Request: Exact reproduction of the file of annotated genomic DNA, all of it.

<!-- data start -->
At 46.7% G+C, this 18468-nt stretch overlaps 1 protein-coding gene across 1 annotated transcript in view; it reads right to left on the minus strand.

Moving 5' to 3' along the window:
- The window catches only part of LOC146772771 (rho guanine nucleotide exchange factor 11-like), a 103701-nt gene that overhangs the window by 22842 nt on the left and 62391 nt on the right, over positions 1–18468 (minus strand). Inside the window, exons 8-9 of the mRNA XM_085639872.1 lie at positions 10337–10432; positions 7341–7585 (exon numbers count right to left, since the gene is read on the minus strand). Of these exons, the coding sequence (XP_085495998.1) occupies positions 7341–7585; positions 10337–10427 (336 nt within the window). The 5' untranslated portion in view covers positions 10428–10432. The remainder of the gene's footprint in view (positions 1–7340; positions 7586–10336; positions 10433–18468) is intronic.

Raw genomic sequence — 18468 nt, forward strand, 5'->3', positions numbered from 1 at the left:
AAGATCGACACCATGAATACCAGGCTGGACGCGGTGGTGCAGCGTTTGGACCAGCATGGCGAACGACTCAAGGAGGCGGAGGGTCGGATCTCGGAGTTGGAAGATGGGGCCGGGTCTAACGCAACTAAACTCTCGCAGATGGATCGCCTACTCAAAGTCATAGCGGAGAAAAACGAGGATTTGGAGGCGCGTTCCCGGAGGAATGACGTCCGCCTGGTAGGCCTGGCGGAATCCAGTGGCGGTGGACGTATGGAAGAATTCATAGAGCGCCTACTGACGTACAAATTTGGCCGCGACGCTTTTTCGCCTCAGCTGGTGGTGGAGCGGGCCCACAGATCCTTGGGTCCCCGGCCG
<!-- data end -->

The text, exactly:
At 46.7% G+C, this 18468-nt stretch overlaps 1 protein-coding gene across 1 annotated transcript in view; it reads right to left on the minus strand.

Moving 5' to 3' along the window:
- The window catches only part of LOC146772771 (rho guanine nucleotide exchange factor 11-like), a 103701-nt gene that overhangs the window by 22842 nt on the left and 62391 nt on the right, over positions 1–18468 (minus strand). Inside the window, exons 8-9 of the mRNA XM_085639872.1 lie at positions 10337–10432; positions 7341–7585 (exon numbers count right to left, since the gene is read on the minus strand). Of these exons, the coding sequence (XP_085495998.1) occupies positions 7341–7585; positions 10337–10427 (336 nt within the window). The 5' untranslated portion in view covers positions 10428–10432. The remainder of the gene's footprint in view (positions 1–7340; positions 7586–10336; positions 10433–18468) is intronic.

Raw genomic sequence — 18468 nt, forward strand, 5'->3', positions numbered from 1 at the left:
AAGATCGACACCATGAATACCAGGCTGGACGCGGTGGTGCAGCGTTTGGACCAGCATGGCGAACGACTCAAGGAGGCGGAGGGTCGGATCTCGGAGTTGGAAGATGGGGCCGGGTCTAACGCAACTAAACTCTCGCAGATGGATCGCCTACTCAAAGTCATAGCGGAGAAAAACGAGGATTTGGAGGCGCGTTCCCGGAGGAATGACGTCCGCCTGGTAGGCCTGGCGGAATCCAGTGGCGGTGGACGTATGGAAGAATTCATAGAGCGCCTACTGACGTACAAATTTGGCCGCGACGCTTTTTCGCCTCAGCTGGTGGTGGAGCGGGCCCACAGATCCTTGGGTCCCCGGCCG